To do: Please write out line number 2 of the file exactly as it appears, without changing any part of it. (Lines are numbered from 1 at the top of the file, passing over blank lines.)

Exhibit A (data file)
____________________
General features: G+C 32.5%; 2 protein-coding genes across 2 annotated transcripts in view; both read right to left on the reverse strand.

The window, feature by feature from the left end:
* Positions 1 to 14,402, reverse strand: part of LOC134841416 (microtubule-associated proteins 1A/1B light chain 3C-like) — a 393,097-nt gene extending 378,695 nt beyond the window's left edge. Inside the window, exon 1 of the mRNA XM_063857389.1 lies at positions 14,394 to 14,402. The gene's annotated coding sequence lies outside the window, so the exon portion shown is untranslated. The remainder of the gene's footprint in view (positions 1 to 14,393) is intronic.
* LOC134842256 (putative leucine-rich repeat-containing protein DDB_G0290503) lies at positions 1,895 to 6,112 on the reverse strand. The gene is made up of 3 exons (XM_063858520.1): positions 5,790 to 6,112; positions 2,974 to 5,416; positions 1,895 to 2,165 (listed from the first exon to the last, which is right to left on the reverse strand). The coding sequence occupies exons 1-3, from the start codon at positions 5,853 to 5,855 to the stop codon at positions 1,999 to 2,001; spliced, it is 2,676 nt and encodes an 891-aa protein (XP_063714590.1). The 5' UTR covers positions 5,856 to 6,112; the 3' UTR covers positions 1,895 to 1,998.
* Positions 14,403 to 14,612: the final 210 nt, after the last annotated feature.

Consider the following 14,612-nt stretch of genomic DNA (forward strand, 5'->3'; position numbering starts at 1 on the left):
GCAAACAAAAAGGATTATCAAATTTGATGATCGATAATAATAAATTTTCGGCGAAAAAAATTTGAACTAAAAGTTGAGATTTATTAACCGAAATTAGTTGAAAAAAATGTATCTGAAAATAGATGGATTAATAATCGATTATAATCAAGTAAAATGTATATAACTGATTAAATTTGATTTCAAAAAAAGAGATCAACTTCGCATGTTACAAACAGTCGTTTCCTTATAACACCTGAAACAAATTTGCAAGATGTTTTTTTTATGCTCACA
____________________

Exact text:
The window, feature by feature from the left end: